Based on the Supreme Court’s verdict to pay all dues within a period of two months, all the Telecommunication Operators declared their quarterly earnings as well as losses incurred.  The loss made by the telecom partners was also declared.  SingTel declared a loss of around $0.5 billion in the last quarter due to the one-time provisioning for Airtel’s expected payment.  All Telecommunication Operators urged the government for some relief in AGR dues. Against this request, the government agreed to give a relief for the pending dues but the present AGR charges have to be paid without fail.  Pending dues and their interests can be paid in multiple instalments. This move could change the market landscape for the entire industry going forward.

Market Trends:

Indian Telecom industry has been down for many years due to heavy competition, but the industry is now getting accustomed to the trends and these charges are now bottomed out, to cover up the loss and bring the industries in a positive mode to start gaining.  From an investor’s point of view, it is the best time to invest in stocks as companies are not far away from a profitable future.  Companies are also looking at investors for additional funds to pay the dues without any interventions in the present services.  Vodafone is bearish on the Indian Telecom markets and states that it may withdraw all services from the Indian markets.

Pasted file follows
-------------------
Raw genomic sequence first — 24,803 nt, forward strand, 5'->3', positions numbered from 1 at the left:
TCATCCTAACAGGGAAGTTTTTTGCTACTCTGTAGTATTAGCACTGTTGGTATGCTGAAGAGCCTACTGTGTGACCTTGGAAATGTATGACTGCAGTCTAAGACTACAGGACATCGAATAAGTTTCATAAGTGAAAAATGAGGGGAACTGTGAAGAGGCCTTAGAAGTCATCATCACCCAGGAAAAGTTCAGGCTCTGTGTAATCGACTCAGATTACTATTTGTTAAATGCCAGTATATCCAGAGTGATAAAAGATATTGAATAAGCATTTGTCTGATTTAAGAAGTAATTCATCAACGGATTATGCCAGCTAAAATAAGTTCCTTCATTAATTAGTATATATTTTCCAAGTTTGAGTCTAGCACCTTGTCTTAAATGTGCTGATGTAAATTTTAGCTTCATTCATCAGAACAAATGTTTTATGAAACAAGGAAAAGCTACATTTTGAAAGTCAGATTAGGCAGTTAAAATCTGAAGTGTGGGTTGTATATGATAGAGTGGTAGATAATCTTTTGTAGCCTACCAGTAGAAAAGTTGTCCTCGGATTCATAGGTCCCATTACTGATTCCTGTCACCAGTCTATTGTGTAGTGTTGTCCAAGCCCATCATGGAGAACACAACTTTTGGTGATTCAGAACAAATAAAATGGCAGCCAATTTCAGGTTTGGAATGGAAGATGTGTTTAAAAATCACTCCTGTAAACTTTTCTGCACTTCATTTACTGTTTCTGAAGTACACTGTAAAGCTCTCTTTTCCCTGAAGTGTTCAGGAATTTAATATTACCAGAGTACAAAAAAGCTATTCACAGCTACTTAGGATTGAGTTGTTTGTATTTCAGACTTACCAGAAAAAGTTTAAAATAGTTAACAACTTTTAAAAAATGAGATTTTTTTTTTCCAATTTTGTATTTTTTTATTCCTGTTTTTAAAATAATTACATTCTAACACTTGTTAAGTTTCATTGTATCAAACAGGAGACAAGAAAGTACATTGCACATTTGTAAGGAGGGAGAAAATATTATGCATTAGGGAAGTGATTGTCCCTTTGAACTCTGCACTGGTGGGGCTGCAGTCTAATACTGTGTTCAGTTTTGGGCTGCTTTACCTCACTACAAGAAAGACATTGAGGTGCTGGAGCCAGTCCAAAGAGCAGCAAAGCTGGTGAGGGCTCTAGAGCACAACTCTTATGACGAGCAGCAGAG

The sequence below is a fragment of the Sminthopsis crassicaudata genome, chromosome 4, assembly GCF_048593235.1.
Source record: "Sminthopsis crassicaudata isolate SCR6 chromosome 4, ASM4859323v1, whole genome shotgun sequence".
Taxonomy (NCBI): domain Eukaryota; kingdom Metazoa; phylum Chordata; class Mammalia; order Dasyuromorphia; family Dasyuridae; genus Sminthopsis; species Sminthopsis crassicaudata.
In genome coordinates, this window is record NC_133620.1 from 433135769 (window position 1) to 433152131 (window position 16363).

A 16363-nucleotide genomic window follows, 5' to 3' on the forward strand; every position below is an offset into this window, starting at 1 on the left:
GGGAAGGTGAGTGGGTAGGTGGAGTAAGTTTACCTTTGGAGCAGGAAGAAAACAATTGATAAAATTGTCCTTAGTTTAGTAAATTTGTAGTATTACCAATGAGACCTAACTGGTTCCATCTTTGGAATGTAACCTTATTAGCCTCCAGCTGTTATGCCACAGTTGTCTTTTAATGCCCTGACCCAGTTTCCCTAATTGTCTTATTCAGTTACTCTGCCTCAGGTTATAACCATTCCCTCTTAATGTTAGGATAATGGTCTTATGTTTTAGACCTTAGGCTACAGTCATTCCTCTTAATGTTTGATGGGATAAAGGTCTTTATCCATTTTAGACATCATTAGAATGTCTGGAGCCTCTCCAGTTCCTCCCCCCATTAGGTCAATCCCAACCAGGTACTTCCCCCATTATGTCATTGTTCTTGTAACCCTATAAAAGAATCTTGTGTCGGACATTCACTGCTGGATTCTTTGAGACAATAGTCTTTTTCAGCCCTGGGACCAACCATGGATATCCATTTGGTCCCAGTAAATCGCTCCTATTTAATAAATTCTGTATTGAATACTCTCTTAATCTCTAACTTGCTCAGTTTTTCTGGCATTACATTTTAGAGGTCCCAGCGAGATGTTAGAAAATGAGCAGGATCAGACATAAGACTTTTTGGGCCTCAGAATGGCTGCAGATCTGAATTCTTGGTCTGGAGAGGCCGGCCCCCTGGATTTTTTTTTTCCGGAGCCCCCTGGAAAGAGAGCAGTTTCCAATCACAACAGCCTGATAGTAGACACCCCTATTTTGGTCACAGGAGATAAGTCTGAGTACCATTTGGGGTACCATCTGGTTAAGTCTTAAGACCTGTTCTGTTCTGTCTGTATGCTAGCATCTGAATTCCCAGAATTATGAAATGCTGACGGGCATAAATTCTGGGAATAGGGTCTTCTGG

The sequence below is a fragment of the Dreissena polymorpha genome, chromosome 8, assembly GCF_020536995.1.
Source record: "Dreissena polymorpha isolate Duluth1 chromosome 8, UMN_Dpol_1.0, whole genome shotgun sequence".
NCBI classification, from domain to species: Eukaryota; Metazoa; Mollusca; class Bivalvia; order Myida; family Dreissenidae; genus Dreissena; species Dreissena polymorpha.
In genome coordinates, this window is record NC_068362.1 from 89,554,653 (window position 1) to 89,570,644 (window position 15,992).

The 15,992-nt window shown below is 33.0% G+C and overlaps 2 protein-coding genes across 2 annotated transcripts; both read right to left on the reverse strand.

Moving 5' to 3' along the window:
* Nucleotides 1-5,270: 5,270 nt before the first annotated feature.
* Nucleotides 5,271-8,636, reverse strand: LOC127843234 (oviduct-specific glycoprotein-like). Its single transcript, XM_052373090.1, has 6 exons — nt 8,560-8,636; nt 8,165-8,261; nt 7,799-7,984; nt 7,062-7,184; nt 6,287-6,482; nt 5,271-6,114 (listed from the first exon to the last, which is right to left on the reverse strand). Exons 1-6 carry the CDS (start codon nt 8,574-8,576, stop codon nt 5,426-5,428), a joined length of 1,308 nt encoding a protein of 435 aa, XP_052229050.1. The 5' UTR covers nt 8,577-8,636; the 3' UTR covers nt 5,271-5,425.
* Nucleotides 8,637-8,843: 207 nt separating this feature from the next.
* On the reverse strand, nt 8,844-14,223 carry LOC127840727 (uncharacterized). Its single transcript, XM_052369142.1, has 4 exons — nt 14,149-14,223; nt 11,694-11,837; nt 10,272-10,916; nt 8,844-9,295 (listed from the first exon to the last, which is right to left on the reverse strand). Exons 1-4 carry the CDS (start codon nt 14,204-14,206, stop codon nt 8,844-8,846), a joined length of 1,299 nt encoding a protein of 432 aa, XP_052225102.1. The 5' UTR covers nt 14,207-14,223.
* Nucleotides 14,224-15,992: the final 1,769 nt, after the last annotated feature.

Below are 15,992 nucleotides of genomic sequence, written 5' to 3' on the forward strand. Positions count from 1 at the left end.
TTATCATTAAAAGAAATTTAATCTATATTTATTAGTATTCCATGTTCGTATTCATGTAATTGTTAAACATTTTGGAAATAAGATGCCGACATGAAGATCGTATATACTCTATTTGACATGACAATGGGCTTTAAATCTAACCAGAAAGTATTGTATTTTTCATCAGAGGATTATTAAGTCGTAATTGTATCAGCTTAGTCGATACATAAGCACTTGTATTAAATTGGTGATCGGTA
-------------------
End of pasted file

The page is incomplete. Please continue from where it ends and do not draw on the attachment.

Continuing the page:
Concluding Statement:  All telcos must pay the charges since they agreed to payments based on revenue. Since the dues have not been paid, a situation of crisis has arisen due to the heavy losses incurred. DoT has to receive a lot of dues from the telco players so they have asked the Supreme Court to take legal action.  As per Indian telecom markets, we (the consumers) have been saving a lot of money since a long time in voice calls as well as internet charges but it’s time to bid adieu to the low charges and get ready to pay high charges to all Internet Service Providers. This move would impact us users only as any additional cost to the telcos would surely be passed on to the hapless users like you and me!


[Rajat Singhania, is the founder and Chief Visionary Officer at the SocioRAC Online LLP, a web/ mobile application company based out of India. The views expressed are his own.]